I'm working on a series of fanciful electroencephalography (EEG) headbands to be used for a science planetarium game. The subject of the game may be ocean acidification, and these headbands are adorned with 3D printed clips that resemble flowering plants, anemones, and coral. A 3D clip over each ear holds the headbands circuitry: an Xbee over the right ear sends information wirelessly to the computer running the game, while a NeuroSky processor over the left ear processes brain data input from an electrode at the forehead. The forehead electrode is embedded into the headband, while a grounding electrode hangs out of the headband to be clipped to the ear.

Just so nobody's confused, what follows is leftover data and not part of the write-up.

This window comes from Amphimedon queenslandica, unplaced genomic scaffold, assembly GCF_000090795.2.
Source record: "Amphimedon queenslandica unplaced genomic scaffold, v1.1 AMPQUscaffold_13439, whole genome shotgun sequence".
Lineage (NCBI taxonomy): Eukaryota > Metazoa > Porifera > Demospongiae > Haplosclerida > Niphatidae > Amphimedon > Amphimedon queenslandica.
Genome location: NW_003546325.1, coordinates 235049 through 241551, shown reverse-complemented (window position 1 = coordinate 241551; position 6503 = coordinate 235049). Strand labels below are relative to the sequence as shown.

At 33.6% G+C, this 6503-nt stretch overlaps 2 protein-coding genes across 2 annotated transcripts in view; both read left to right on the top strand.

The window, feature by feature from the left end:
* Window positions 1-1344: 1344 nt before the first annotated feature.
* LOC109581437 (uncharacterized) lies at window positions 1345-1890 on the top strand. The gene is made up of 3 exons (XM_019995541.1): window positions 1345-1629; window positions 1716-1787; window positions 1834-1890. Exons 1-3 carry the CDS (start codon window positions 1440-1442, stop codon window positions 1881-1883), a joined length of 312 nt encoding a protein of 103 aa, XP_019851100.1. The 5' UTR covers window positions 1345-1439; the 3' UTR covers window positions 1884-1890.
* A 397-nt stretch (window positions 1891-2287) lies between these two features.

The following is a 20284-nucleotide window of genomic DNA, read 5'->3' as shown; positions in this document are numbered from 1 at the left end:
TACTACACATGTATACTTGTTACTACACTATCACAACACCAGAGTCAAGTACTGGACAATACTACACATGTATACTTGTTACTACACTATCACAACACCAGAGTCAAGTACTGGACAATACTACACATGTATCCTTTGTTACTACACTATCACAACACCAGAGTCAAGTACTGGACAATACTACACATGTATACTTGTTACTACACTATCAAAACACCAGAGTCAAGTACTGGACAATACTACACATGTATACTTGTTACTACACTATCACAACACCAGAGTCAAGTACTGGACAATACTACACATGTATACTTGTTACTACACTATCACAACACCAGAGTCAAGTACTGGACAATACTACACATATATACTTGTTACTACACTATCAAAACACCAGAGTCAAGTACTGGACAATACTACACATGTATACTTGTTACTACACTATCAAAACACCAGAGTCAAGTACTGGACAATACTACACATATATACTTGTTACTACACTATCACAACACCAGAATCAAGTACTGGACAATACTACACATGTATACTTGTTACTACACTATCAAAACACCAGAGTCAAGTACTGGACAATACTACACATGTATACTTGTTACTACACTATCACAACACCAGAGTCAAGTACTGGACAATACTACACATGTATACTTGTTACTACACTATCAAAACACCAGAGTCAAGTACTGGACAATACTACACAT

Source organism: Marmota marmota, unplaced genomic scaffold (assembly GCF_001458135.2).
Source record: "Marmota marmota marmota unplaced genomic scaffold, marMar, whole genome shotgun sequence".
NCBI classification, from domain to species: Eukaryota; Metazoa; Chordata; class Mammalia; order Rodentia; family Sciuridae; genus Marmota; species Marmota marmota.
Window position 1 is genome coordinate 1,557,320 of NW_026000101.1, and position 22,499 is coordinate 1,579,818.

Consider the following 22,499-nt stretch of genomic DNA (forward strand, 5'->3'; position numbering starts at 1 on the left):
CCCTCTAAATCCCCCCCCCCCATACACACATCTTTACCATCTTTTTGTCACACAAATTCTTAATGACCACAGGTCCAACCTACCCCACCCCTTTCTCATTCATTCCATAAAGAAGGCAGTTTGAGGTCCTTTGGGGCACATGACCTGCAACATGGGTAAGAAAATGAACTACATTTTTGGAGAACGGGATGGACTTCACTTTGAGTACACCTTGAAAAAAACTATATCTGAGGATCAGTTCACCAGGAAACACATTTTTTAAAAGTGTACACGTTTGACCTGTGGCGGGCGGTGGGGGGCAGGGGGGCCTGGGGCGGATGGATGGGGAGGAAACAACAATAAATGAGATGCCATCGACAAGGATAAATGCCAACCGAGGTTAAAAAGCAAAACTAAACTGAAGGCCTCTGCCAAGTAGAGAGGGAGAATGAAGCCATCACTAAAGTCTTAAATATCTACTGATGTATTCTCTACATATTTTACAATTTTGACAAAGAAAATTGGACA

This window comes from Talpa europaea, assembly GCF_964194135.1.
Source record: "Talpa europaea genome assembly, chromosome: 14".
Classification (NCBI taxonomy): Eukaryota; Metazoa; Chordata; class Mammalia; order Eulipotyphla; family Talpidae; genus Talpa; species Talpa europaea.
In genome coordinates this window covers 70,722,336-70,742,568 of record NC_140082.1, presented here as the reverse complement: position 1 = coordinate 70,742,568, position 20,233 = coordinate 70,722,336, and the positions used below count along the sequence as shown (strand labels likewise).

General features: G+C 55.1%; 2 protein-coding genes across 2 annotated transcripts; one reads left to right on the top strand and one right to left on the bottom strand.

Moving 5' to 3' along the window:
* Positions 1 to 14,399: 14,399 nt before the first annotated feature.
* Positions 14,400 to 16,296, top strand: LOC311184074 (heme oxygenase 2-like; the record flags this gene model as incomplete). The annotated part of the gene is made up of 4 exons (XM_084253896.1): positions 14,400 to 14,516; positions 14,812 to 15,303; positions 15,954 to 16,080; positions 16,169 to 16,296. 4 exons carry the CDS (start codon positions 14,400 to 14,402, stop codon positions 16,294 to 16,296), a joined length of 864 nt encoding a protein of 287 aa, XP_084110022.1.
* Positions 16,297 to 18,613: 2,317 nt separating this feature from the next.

For all the STL files, the unit of measure is millimeters.
- Two 3D-printed circuit holders (STL file)
- One 3D-printed buckle (STL file)
- Three 3D-printed decorative clips (STL file)
- Two 3D-printed electrode decorations (STL file)
- NeuroSky TGAM circuitry+electrodes, removed from a MindFlex Duel Headset
- Xbee Series 1 with wire antenna
- Arduino Fio
- Lithuim Polymer battery
- Adhesive-backed velcro (to keep felt folded over wires)
- Hack a toy EEG (Star Wars toy, but the same thing can be done with a MindFlex)
- I just saw that a similar hack on the MindFlex+Fio was posted!
- Setting up the Xbee+Arduino (scroll down on this page)
Much of this headset's development took place as part of the "Design for DIY Manufacturing" class taught by David Mellis at the MIT Media Lab in Spring 2012. Additional information about this headset can be found on its class page.
DIY versions for some of the models above are available at the Autodesk 123D site: